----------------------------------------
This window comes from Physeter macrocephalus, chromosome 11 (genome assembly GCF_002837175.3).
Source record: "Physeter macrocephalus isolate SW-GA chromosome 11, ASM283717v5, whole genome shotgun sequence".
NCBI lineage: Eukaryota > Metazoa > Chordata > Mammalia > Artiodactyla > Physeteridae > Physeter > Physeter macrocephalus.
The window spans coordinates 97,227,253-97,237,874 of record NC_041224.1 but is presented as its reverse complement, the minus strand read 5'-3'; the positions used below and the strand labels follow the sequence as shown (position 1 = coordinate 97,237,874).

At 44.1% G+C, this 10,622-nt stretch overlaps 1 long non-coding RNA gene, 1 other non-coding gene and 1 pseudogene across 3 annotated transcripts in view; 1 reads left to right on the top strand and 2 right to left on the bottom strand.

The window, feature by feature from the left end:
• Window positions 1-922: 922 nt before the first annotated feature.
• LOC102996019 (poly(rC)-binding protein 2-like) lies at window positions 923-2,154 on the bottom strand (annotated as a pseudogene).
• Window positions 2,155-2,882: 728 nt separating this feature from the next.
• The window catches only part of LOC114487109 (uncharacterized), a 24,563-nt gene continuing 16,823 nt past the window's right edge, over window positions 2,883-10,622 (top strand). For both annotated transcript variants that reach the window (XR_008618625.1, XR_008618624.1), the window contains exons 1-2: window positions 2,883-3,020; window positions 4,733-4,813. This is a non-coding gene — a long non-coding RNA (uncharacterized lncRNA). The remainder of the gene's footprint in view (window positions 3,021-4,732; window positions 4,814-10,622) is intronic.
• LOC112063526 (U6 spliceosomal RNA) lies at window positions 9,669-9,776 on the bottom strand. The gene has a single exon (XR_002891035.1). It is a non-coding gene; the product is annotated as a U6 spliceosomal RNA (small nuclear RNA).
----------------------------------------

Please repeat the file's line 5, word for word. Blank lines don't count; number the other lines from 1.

At 44.1% G+C, this 10,622-nt stretch overlaps 1 long non-coding RNA gene, 1 other non-coding gene and 1 pseudogene across 3 annotated transcripts in view; 1 reads left to right on the top strand and 2 right to left on the bottom strand.